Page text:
Part 1 of a series
This is the age of the customer! The evidence is very clear – customers along with their wallets can go where they want to. They will go where they perceive and receive the greatest value, not only from the perspective of price, but also from their belief that the people and organizations they interact with really care about them and their needs. Companies believe that focusing on customers offers competitive advantages.
To achieve competitive advantages from a customer experience management program or system, companies must consider and address six key strategic imperatives. Together, these imperatives, support and promote a holistic and systemic view of any customer experience management initiative, and if implemented well, will deliver competitive advantages.
Even a cursory glance across what we now refer to as the “experience economy” reveals a new landscape, one in which the customer is empowered. This landscape has spurred a whole new dynamic in the business world. Virtual shopping is becoming increasingly dominant. Amazon is an example of an e-commerce business that has grown from $14.84 billion in 2007 to $88.99 billion in 2014, and is well on its way to crossing the $100 billion mark.
Showrooming (customers who visit to see products in brick and mortar stores but buy online) is showing up the brick and mortar space. Omni-channel journeys are now the new normal. All of these changes do not portend well for those who ignore critical strategic intersections. Every interaction is an opportunity for a more deliberate, intentional experience. Even a look at language, visuals, sounds, and smells are part of the strategic mosaic to convey intent.
The landscape of customer experience is complex and must include consideration of employee experiences, channel partner experiences, web and brick and mortar journey experiences, call center interactions and overall design elements. Note that we are not speaking about tactical customer journey touch points, but rather about strategic touch points that reflect a company’s strategic positioning and intent. Let us review six strategic imperatives.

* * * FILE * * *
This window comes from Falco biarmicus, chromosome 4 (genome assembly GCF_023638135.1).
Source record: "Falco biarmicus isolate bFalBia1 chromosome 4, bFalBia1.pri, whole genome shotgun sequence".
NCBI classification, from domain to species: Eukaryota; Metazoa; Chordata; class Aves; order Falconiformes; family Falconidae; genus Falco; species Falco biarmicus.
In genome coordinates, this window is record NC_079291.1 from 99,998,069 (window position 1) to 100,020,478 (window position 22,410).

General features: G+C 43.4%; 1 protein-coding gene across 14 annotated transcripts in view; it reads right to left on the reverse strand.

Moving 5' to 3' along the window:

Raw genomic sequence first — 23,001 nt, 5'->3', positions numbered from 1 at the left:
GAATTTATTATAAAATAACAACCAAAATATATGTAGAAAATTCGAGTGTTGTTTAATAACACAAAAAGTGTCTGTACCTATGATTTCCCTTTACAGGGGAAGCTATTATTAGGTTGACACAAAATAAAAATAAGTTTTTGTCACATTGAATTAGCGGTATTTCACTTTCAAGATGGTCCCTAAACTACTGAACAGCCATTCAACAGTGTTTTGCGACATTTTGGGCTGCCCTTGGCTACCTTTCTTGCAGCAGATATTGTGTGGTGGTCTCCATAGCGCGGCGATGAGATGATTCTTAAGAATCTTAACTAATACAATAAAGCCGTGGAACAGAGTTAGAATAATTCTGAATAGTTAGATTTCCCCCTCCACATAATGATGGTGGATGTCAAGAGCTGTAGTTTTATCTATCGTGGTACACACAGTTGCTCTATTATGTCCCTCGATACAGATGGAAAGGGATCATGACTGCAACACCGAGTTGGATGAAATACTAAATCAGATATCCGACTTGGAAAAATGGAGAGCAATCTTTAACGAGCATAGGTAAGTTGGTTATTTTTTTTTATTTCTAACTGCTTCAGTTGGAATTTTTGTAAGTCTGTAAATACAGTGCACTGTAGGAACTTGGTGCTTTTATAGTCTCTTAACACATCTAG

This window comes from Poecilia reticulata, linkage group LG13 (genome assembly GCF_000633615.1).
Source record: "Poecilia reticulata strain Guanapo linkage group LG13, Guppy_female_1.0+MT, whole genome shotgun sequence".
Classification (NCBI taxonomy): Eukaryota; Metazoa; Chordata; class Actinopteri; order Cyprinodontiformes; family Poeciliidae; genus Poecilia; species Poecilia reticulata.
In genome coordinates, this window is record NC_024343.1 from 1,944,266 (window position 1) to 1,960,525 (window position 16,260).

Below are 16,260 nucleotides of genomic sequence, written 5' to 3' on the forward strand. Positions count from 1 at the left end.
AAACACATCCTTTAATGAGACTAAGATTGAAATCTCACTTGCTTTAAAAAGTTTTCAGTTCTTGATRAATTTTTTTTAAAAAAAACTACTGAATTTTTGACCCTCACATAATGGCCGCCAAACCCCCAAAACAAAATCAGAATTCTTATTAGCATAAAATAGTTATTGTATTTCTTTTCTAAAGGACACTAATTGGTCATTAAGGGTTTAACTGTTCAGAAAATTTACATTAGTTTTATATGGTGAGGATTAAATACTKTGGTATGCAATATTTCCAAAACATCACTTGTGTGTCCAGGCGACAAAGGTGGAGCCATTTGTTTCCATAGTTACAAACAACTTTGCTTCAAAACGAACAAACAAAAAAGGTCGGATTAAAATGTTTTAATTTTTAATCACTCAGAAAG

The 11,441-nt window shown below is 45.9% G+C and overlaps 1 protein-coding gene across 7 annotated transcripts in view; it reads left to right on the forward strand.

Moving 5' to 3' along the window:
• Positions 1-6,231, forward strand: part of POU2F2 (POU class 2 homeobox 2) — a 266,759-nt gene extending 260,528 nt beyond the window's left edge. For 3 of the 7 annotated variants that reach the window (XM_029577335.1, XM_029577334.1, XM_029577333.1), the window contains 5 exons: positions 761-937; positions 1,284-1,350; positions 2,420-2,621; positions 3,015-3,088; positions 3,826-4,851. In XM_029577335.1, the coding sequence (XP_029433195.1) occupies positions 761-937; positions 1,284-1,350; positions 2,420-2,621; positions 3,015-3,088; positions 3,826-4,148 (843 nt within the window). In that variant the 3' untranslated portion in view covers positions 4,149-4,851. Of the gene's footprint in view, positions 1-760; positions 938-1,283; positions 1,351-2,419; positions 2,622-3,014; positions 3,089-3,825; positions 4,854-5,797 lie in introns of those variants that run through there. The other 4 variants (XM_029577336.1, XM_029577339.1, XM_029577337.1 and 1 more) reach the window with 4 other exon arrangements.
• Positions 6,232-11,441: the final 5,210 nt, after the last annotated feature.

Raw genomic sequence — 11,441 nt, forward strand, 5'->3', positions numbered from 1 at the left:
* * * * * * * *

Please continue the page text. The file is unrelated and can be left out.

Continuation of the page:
- Is the experience of shopping (virtual or physical) positive?
- Are customers’ expectations met?
- Are the offerings congruent with ethical principles?
- Is the overall environment for shopping/buying positive?
- Is there an exchange?
- Are employees engaged?
We’ll explore these six imperatives over the coming weeks in our series. Be sure to check back for each installment, and please let us know your comments and experiences in this space.
This post was created by Mohamed Latib, Ph.D., of CX University–a training organization tailored to provide the on-the-go professional development in the CX discipline–and formerly of Opinionmeter, a company dedicated to helping organizations conduct effective, impactful customer experience programs for over 20 years. To learn more about CX University, please click here. To learn more about Opinionmeter’s unique mix of technology and best practice guidance, please visit Opinionmeter.com.